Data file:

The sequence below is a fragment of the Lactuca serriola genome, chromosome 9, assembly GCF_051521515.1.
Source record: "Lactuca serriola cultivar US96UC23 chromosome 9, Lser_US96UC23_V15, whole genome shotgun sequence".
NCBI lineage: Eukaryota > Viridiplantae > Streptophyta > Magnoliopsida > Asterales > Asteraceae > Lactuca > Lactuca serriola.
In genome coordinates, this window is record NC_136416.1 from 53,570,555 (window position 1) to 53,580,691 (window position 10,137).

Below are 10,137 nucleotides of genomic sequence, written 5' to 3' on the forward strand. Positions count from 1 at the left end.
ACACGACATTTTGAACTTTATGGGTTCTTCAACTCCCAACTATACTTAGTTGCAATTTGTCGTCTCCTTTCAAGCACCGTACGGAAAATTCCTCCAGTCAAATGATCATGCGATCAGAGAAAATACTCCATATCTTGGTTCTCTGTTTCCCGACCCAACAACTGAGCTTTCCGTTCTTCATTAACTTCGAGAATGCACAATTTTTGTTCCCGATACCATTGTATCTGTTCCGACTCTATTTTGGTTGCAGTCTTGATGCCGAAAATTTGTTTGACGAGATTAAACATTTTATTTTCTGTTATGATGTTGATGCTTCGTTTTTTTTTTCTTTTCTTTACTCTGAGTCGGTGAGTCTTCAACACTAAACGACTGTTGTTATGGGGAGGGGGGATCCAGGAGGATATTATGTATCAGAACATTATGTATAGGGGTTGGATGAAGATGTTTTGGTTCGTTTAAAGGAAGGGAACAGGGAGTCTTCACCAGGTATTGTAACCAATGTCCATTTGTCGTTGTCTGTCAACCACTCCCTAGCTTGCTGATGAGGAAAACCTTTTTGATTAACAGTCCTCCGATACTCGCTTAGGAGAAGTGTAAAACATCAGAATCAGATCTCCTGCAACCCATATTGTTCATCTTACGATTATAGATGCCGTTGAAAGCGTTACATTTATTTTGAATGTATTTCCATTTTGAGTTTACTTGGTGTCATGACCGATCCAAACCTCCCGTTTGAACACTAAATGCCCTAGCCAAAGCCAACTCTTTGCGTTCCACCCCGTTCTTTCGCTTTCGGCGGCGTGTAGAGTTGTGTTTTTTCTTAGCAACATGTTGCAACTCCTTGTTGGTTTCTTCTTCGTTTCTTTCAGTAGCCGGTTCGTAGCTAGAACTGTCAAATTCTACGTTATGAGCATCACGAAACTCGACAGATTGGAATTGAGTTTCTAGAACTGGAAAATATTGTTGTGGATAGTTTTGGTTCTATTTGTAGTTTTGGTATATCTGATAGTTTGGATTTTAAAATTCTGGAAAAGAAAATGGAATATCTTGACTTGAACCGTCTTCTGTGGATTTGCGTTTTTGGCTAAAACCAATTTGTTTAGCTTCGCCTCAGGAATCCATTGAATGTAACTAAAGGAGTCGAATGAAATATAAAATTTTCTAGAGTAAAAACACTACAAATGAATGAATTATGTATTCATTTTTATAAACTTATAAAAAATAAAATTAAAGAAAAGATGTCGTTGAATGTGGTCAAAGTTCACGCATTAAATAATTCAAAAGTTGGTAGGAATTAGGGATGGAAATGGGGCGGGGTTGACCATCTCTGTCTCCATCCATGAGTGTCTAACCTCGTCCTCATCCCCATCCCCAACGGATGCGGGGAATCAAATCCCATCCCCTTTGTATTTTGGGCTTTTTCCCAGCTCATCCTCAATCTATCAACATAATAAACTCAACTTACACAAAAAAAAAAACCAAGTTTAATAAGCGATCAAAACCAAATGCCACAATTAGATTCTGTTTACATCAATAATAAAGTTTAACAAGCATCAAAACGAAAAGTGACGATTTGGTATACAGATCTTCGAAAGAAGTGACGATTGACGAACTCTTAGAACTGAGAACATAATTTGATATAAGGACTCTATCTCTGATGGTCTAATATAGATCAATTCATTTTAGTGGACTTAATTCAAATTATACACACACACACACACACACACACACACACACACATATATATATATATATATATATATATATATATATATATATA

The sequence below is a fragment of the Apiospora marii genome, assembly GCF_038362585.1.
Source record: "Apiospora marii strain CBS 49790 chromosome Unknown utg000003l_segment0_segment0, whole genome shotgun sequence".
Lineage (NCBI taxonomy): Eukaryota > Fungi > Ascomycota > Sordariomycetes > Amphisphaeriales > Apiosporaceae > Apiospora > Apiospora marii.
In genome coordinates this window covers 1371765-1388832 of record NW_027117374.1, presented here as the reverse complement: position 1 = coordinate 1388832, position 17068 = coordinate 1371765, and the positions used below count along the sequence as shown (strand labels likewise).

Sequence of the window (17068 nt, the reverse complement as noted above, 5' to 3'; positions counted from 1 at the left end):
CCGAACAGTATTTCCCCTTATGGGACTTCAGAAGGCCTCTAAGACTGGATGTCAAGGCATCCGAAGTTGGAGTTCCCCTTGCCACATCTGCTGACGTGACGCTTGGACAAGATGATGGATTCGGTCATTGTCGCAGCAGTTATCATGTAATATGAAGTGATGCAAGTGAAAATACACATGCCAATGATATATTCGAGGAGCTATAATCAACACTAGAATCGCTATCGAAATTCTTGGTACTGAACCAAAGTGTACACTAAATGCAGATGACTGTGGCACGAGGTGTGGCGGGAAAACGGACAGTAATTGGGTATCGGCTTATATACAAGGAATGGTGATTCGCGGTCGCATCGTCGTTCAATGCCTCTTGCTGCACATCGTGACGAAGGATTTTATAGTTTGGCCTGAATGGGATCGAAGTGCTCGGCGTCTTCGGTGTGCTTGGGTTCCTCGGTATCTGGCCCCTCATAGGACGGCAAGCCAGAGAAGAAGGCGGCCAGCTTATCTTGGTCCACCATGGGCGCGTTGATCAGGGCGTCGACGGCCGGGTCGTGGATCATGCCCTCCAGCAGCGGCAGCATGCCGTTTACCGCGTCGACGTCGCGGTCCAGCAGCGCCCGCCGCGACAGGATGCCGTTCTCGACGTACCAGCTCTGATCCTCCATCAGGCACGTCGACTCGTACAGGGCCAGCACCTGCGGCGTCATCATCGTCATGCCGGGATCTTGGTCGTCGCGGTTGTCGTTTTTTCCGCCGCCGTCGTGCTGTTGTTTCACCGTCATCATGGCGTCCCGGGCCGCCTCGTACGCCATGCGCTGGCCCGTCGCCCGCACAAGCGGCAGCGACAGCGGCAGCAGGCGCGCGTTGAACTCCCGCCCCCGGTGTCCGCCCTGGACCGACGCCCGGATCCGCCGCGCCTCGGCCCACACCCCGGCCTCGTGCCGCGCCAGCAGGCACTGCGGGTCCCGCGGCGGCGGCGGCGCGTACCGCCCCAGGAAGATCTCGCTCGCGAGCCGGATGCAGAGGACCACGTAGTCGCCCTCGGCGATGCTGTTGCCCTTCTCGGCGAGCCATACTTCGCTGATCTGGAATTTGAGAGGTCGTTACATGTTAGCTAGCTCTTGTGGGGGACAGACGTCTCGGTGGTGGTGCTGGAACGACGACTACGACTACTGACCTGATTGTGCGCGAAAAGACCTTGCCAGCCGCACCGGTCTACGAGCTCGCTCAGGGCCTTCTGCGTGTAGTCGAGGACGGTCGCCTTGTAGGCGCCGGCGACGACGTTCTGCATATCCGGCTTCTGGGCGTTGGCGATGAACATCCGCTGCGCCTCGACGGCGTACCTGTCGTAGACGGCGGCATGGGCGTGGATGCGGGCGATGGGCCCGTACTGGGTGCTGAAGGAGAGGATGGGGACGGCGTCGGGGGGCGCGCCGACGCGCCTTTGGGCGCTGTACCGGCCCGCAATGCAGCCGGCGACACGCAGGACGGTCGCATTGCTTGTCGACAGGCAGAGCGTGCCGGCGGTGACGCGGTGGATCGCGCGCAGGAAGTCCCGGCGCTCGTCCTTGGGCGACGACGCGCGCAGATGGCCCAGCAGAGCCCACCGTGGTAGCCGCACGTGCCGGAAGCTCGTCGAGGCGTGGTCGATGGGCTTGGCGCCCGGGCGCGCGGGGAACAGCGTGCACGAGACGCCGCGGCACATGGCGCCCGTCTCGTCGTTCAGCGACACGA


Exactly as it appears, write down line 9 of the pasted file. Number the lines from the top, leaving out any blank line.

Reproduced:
Lineage (NCBI taxonomy): Eukaryota > Fungi > Ascomycota > Sordariomycetes > Amphisphaeriales > Apiosporaceae > Apiospora > Apiospora marii.